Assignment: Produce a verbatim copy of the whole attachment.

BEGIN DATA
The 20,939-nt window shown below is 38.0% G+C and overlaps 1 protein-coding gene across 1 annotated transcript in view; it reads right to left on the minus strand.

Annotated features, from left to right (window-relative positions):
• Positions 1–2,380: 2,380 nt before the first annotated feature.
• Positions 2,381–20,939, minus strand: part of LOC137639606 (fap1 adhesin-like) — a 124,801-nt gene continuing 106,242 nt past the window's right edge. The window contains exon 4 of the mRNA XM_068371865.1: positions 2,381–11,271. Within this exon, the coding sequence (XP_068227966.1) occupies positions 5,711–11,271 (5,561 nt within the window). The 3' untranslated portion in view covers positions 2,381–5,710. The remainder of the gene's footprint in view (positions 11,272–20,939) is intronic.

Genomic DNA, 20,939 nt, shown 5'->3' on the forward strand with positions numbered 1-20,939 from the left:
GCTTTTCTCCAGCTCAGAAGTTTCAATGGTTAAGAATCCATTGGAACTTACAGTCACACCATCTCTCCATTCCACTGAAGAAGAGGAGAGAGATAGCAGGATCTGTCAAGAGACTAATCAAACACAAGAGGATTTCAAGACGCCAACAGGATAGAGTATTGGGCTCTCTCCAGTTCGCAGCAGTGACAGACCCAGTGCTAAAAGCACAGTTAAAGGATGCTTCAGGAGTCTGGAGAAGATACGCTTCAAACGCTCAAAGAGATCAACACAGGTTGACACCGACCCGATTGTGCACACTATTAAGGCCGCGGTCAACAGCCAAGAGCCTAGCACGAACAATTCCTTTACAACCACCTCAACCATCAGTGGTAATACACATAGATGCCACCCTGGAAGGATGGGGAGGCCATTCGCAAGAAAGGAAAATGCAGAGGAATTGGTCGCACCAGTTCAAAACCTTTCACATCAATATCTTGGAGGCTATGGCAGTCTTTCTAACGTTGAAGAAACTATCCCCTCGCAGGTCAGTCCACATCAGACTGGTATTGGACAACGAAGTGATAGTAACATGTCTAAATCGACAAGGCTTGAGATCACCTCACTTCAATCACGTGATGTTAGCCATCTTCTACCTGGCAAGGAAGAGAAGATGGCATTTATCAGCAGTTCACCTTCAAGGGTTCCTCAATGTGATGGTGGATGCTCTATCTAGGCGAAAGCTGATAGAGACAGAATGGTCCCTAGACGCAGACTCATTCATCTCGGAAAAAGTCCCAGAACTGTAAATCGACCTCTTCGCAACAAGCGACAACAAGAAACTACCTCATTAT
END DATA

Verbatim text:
The 20,939-nt window shown below is 38.0% G+C and overlaps 1 protein-coding gene across 1 annotated transcript in view; it reads right to left on the minus strand.

Annotated features, from left to right (window-relative positions):
• Positions 1–2,380: 2,380 nt before the first annotated feature.
• Positions 2,381–20,939, minus strand: part of LOC137639606 (fap1 adhesin-like) — a 124,801-nt gene continuing 106,242 nt past the window's right edge. The window contains exon 4 of the mRNA XM_068371865.1: positions 2,381–11,271. Within this exon, the coding sequence (XP_068227966.1) occupies positions 5,711–11,271 (5,561 nt within the window). The 3' untranslated portion in view covers positions 2,381–5,710. The remainder of the gene's footprint in view (positions 11,272–20,939) is intronic.

Genomic DNA, 20,939 nt, shown 5'->3' on the forward strand with positions numbered 1-20,939 from the left:
GCTTTTCTCCAGCTCAGAAGTTTCAATGGTTAAGAATCCATTGGAACTTACAGTCACACCATCTCTCCATTCCACTGAAGAAGAGGAGAGAGATAGCAGGATCTGTCAAGAGACTAATCAAACACAAGAGGATTTCAAGACGCCAACAGGATAGAGTATTGGGCTCTCTCCAGTTCGCAGCAGTGACAGACCCAGTGCTAAAAGCACAGTTAAAGGATGCTTCAGGAGTCTGGAGAAGATACGCTTCAAACGCTCAAAGAGATCAACACAGGTTGACACCGACCCGATTGTGCACACTATTAAGGCCGCGGTCAACAGCCAAGAGCCTAGCACGAACAATTCCTTTACAACCACCTCAACCATCAGTGGTAATACACATAGATGCCACCCTGGAAGGATGGGGAGGCCATTCGCAAGAAAGGAAAATGCAGAGGAATTGGTCGCACCAGTTCAAAACCTTTCACATCAATATCTTGGAGGCTATGGCAGTCTTTCTAACGTTGAAGAAACTATCCCCTCGCAGGTCAGTCCACATCAGACTGGTATTGGACAACGAAGTGATAGTAACATGTCTAAATCGACAAGGCTTGAGATCACCTCACTTCAATCACGTGATGTTAGCCATCTTCTACCTGGCAAGGAAGAGAAGATGGCATTTATCAGCAGTTCACCTTCAAGGGTTCCTCAATGTGATGGTGGATGCTCTATCTAGGCGAAAGCTGATAGAGACAGAATGGTCCCTAGACGCAGACTCATTCATCTCGGAAAAAGTCCCAGAACTGTAAATCGACCTCTTCGCAACAAGCGACAACAAGAAACTACCTCATTAT